Tag Archives: Buenos Aires

Argentina Thursdays: From Jujuy to Buenos Aires

This week I present two mash ups. One is “Horn Track,” and it samples my friend Pablo Martinez’s horn line. His music is directly influenced by his home region of Jujuy, where he grew up before coming to Buenos Aires for college (See “Things a Peña Does” below for more info). This was one of my first Argentine folk music mash ups. I threw some drums, piano, and some distorted electric guitar on the horns to fill out the beat.

Horn Track

The second mash up is entitled “Porteña de mi Corazón,” and is a remix of a king of Argentine Tango Astor Pizzola’s track Libertango. Here I threw some drums, bass and a little sax and vocal breakdown in the middle. This track is for my man Nassim, who told me he felt it way back in 2010 in our apartment in Buenos Aires.

Porteña de mi Corazón.

These two tracks are remixes of two versions of the many identifications of Argentine music.

Reflection and Response


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Argentina Thursdays: Things a Peña Does


So for this week’s Argentina Thursday post I would like to present two pieces. One of which is my senior thesis from the University of Wahsington, “Things a Peña Does: Everyday Forms of Nationalism.” This piece was recently published in the Jackson School Journal of International Studies, a peer reviewed journal produced by the Jackson School of International Studies at UW.  The paper was the culmination of my study abroad in Buenos Aires during the 2009-2010 academic year. The paper was one of the most difficult and exhilirating experiences of my life so far and I am indebted to the dozens of people who made this project work.

Here is the abstract with a link to the full piece:

For its entire history Argentina has been dominated demographically and economically by Buenos Aires. Poverty and relative inequalities in the hinterland have helped drive a massive internal migration to the city. A great portion of the resulting population of Buenos Aires consists of provincial Argentines who find interesting and innovative ways to negotiate urban life. This essay explores some ways that Argentine migrants use folk music parties, known as peñas, to create opportunities in the city. Importantly, many migrant accounts highlight the importance of folk music as Argentine, thus unifying folk music with other cultural representations of the nation. First person accounts show how migrants use this “entrepreneurial popular nationalism” in peñas to create their own entertainment, social networking and economic benefits. The paper presents a case for the peña, an innovative birthplace of nationalism, as a resource for a largely marginalized group.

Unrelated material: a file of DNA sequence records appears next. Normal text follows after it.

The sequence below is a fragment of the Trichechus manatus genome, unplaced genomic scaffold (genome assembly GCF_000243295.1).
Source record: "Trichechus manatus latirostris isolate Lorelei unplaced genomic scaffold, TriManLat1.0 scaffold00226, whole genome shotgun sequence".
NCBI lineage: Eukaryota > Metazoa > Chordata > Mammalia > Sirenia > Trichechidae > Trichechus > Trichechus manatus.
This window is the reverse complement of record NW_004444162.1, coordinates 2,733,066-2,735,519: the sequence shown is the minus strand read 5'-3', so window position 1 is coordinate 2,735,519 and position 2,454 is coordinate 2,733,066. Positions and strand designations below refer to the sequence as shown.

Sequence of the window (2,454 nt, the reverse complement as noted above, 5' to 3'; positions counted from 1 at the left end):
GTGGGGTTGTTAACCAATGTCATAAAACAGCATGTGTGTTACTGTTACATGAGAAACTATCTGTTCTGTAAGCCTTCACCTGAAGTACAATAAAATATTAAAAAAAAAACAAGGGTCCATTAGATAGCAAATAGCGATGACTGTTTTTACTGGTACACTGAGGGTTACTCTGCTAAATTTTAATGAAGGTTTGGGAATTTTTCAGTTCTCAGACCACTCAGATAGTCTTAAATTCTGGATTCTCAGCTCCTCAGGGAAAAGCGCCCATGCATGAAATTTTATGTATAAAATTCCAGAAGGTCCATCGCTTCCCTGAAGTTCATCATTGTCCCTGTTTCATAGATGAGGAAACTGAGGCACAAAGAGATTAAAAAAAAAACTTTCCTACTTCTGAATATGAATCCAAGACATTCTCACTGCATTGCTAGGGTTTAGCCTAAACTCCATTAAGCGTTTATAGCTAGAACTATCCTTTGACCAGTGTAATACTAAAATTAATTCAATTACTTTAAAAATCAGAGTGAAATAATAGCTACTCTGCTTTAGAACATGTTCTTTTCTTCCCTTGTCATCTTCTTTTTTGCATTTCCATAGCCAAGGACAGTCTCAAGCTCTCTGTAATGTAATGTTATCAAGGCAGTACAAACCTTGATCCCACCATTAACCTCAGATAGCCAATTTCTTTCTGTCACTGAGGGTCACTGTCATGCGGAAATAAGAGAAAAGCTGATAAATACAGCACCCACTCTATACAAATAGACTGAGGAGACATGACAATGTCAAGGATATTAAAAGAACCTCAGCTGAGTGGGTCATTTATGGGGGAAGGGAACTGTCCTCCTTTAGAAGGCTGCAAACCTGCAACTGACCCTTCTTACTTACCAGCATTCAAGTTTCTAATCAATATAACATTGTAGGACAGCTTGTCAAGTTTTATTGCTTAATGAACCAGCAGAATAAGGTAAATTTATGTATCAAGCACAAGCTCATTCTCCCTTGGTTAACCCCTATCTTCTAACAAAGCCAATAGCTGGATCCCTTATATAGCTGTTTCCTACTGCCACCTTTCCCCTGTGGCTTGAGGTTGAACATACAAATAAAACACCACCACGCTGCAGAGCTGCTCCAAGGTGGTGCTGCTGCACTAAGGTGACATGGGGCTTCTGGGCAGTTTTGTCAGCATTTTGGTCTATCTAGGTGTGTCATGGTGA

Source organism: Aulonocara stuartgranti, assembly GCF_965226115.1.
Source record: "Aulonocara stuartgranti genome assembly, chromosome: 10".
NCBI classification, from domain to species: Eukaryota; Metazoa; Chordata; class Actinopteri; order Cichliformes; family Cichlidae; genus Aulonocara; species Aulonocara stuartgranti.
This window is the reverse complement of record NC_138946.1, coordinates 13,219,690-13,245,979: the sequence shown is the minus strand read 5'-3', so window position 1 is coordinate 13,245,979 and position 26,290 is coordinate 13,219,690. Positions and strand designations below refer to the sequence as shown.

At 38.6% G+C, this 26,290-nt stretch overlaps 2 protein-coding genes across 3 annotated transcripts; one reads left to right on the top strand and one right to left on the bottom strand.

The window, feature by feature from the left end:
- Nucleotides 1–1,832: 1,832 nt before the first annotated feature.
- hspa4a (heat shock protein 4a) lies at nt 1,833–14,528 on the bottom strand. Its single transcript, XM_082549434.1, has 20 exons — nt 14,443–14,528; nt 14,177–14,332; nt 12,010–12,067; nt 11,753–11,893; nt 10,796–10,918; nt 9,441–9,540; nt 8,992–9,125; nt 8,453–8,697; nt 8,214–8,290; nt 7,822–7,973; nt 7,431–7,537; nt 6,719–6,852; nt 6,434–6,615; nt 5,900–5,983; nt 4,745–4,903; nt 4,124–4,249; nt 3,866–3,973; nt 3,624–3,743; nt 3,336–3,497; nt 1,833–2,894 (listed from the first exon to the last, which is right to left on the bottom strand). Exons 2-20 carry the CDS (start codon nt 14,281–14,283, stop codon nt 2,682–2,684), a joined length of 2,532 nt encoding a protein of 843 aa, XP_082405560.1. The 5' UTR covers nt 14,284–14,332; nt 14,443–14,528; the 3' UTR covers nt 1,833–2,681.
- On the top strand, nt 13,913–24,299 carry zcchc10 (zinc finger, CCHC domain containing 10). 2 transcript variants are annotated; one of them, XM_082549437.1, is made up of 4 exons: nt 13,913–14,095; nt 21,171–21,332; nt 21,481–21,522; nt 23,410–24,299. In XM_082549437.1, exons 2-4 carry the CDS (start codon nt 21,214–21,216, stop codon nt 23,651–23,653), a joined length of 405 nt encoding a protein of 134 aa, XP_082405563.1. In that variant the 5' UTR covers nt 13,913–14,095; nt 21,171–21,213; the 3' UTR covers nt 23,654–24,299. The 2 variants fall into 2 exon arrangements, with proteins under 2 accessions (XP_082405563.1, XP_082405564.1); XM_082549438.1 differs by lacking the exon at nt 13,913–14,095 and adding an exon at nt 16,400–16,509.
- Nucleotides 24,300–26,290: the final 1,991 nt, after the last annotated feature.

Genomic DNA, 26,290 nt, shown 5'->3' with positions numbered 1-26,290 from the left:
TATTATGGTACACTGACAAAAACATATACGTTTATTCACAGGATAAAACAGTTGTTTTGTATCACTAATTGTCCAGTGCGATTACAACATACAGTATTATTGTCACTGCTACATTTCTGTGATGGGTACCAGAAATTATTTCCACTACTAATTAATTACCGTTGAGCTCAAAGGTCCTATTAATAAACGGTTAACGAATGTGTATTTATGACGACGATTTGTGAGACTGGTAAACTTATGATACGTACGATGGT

Full Article

I would also like to present my track “Ave De Chrystal.” Made famous by the Bolivian group Los Kjarkas, my version is a remix from a recording session I did with lawyer and migrant activist Pablo Martinez. I sample Pablo’s cover version. He can be heard singing and playing the acoustic guitar. I chopped  Pablo and a group of activists are working on a social project called the Caminata de las Quenas, which celebrates the anniversary of the Jujuy Exodus in Argentina. His project is a wonderful example of how music can be used to educate and celebrate culture. A true example of Reflection and Response. If anyone has any questions about the Caminata feel free to contact Pablo at caminatadelasquenas@hotmail.com.

Ave de Chrystal

No se acaba el mundo

cuando un amor se va

no se acaba el mundo

y no se derrumbara.

Si fue verdadero

tras sus huellas volvera

si no fue sincero

otro lo remplazara.

The world doesn’t end

When a love leaves

The world doesn’t end

and it won’t collapse

If she was true

through her footprints she’ll return

It she wasn’t true

Another will replace her

Reflection and Response


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Welcome to Argentina Thursdays/Pista 21

Welcome to the first installment of Argentina Thursdays!! For the next several Thursdays I will be showcasing tracks I did while in Buenos Aires, Argentina during a study abroad in 2009-2010. Many of the tracks are collaborative efforts with local artists and the period was a truly enjoyable time of personal growth and cultural exchange.

I am proud to present the first track of Argentina Thursdays, Pista 21

Como un tizón encendido

ardiendo dentro mi sangre

tu sombra viene conmigo

y no la puedo arrancar.

As if it were a charred coal

burning inside of my blood

your shadow comes with me

and I cannot get it out

Pista 21 is named for the file of the song in my itunes I used to sample. The real name of the original track is “Zamba de un Amor en Vuelo,” or “Song of a Love in Flight,” a folk tune written and performed by Tamara Castro.

Tamara’s track is an awesome example of Zamba, a popular folk music in Argentina.

My version includes a guitar sample from the original, piano from my talented friend Leopoldo Obrégon, and vocals by my girlfriend at the time.

Has anyone else found that music or art or something else has enabled him or her access to cultural exchange? Music is one of my primary languages of reflection and response, what are some of yours?

Reflection and Response


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